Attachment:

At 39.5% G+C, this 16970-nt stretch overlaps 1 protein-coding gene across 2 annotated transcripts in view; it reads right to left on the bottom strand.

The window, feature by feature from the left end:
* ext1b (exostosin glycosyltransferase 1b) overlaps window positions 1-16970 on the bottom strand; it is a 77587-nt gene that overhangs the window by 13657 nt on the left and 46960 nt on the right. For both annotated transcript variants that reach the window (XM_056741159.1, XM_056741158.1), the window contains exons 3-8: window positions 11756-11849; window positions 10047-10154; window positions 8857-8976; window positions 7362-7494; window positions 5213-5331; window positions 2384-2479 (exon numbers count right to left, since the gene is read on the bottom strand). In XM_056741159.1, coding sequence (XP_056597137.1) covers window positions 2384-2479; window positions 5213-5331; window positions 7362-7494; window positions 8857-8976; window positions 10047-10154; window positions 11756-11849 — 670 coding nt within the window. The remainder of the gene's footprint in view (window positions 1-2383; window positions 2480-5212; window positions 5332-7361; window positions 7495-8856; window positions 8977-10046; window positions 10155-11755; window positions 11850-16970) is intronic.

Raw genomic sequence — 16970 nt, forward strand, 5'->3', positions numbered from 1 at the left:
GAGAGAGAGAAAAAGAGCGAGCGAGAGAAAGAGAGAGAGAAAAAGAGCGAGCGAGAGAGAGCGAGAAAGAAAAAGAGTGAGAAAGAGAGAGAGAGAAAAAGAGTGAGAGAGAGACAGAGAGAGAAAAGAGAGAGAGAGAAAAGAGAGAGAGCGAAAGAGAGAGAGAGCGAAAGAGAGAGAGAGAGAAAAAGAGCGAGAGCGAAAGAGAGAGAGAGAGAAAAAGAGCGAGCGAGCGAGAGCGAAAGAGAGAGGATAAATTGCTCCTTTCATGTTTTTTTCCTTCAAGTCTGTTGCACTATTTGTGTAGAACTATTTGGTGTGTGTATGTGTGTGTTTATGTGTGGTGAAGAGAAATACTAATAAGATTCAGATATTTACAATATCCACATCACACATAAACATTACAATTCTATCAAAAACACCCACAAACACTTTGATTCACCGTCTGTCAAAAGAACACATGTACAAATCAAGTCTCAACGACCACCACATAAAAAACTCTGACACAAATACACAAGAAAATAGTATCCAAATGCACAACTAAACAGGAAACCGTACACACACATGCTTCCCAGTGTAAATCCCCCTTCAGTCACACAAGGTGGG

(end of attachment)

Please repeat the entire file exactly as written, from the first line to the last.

At 39.5% G+C, this 16970-nt stretch overlaps 1 protein-coding gene across 2 annotated transcripts in view; it reads right to left on the bottom strand.

The window, feature by feature from the left end:
* ext1b (exostosin glycosyltransferase 1b) overlaps window positions 1-16970 on the bottom strand; it is a 77587-nt gene that overhangs the window by 13657 nt on the left and 46960 nt on the right. For both annotated transcript variants that reach the window (XM_056741159.1, XM_056741158.1), the window contains exons 3-8: window positions 11756-11849; window positions 10047-10154; window positions 8857-8976; window positions 7362-7494; window positions 5213-5331; window positions 2384-2479 (exon numbers count right to left, since the gene is read on the bottom strand). In XM_056741159.1, coding sequence (XP_056597137.1) covers window positions 2384-2479; window positions 5213-5331; window positions 7362-7494; window positions 8857-8976; window positions 10047-10154; window positions 11756-11849 — 670 coding nt within the window. The remainder of the gene's footprint in view (window positions 1-2383; window positions 2480-5212; window positions 5332-7361; window positions 7495-8856; window positions 8977-10046; window positions 10155-11755; window positions 11850-16970) is intronic.

Raw genomic sequence — 16970 nt, forward strand, 5'->3', positions numbered from 1 at the left:
GAGAGAGAGAAAAAGAGCGAGCGAGAGAAAGAGAGAGAGAAAAAGAGCGAGCGAGAGAGAGCGAGAAAGAAAAAGAGTGAGAAAGAGAGAGAGAGAAAAAGAGTGAGAGAGAGACAGAGAGAGAAAAGAGAGAGAGAGAAAAGAGAGAGAGCGAAAGAGAGAGAGAGCGAAAGAGAGAGAGAGAGAAAAAGAGCGAGAGCGAAAGAGAGAGAGAGAGAAAAAGAGCGAGCGAGCGAGAGCGAAAGAGAGAGGATAAATTGCTCCTTTCATGTTTTTTTCCTTCAAGTCTGTTGCACTATTTGTGTAGAACTATTTGGTGTGTGTATGTGTGTGTTTATGTGTGGTGAAGAGAAATACTAATAAGATTCAGATATTTACAATATCCACATCACACATAAACATTACAATTCTATCAAAAACACCCACAAACACTTTGATTCACCGTCTGTCAAAAGAACACATGTACAAATCAAGTCTCAACGACCACCACATAAAAAACTCTGACACAAATACACAAGAAAATAGTATCCAAATGCACAACTAAACAGGAAACCGTACACACACATGCTTCCCAGTGTAAATCCCCCTTCAGTCACACAAGGTGGG